The premium cable network has renewed his political talk show, “Real Time with Bill Maher,” for two more seasons, according to the Hollywood Reporter. The deal with the network will keep Mr. Maher’s show on the air through 2014.
“Bill Maher’s irreverent wit and fearless insights make him the perfect observer for these unpredictable times,” said HBO Programming President Michael Lombardo. “I’m delighted that we can continue to offer an uncensored forum for his original and thoughtful humor.”
The announcement was made as the political season heats up, allowing Mr. Maher to continue to stir the pot with his often unfiltered interviews and quotable commentary. Thus far this season, his Friday night series has been watched by 4.1 million people weekly, his highest viewership gross in three years.
Documentary will show Cameron’s deepest voyage
A month after James Cameron’s historic journey to the bottom of the Mariana Trench, National Geographic is giving the trip to the deepest part of the ocean the special treatment.
“James Cameron: Voyage to the Bottom of the Earth” will chronicle the “Titanic” filmmaker’s solo dive, according to the Hollywood Reporter. The Oscar-winning director and avid explorer made the solo trip to the Mariana Trench’s Challenger Deep, the ocean’s deepest point, in March in his uniquely designed submersible.
Mr. Cameron, a National Geographic explorer, reached a depth of 35,756 feet - about 7 miles beneath the surface of the Pacific Ocean - in the solo submarine, making the “Avatar” filmmaker the world’s first human to reach the Challenger Deep alone.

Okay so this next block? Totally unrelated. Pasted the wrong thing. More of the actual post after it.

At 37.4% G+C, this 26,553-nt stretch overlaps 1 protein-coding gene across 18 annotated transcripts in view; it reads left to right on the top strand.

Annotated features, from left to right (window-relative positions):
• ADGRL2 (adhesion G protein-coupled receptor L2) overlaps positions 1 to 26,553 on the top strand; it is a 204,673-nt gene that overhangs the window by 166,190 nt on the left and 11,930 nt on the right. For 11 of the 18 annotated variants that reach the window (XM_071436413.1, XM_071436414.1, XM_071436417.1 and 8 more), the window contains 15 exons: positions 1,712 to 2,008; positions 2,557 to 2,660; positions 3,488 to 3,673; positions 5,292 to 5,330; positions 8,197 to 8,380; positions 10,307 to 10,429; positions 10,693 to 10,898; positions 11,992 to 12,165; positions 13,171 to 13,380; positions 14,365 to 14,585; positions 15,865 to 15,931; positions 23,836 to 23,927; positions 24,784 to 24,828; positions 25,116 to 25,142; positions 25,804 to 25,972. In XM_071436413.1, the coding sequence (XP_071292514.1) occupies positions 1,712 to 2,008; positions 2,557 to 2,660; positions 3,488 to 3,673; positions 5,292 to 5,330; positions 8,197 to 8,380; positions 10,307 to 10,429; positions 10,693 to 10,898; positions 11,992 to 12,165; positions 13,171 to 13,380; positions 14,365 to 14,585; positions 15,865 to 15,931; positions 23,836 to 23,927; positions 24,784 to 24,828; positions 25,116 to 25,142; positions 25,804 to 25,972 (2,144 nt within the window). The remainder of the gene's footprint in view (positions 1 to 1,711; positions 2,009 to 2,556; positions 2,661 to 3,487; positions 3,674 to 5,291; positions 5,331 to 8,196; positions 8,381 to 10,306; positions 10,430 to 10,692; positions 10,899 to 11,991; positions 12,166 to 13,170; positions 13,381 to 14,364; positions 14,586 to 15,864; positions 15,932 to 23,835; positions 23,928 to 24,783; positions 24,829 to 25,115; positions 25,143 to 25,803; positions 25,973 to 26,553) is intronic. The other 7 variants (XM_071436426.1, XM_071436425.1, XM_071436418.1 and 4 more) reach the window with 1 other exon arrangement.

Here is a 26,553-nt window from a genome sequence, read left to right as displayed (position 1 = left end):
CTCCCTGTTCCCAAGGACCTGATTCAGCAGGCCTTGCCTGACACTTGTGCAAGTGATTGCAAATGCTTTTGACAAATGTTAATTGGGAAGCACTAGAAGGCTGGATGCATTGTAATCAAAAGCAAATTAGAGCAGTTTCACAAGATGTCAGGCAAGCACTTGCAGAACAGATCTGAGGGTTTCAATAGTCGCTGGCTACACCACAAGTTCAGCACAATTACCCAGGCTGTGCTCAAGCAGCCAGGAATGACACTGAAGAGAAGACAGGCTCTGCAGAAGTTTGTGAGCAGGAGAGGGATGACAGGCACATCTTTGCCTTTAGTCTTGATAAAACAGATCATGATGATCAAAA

The March trip was part of “Deepsea Challenge,” a joint scientific expedition by Mr. Cameron, National Geographic and Rolex to conduct deep ocean research and exploration. Mr. Cameron became the third person since 1960 to reach the bottom of the ocean in a manned submersible.
“I couldn’t think of a better partner,” Mr. Cameron said in a statement announcing the news Tuesday. “National Geographic as an organization has always stood for the spirit of exploration. It’s what the magazine and the channel has been famous for, coming back from the boundary of human exploration. It’s a legacy of promoting exploration and keeping people excited about something new.”
The special will focus on the seven-year design of the sub, which was built to endure the elements and shrinks about 3 inches because of the pressure during the descent. Computer-generated imagery illustrates the scale of the trip to the ocean’s bottom, which took more than two hours.
The half-hour special will be aired mere days after the network broadcast another Cameron special, “Titanic: The Final Word With James Cameron,” a forensic investigation into the famed shipwreck.
“Voyage” will air at 9 and 9:30 p.m. Sunday on the National Geographic channel with encores set for 9 and 9:30 p.m. May 3.View Entire Story
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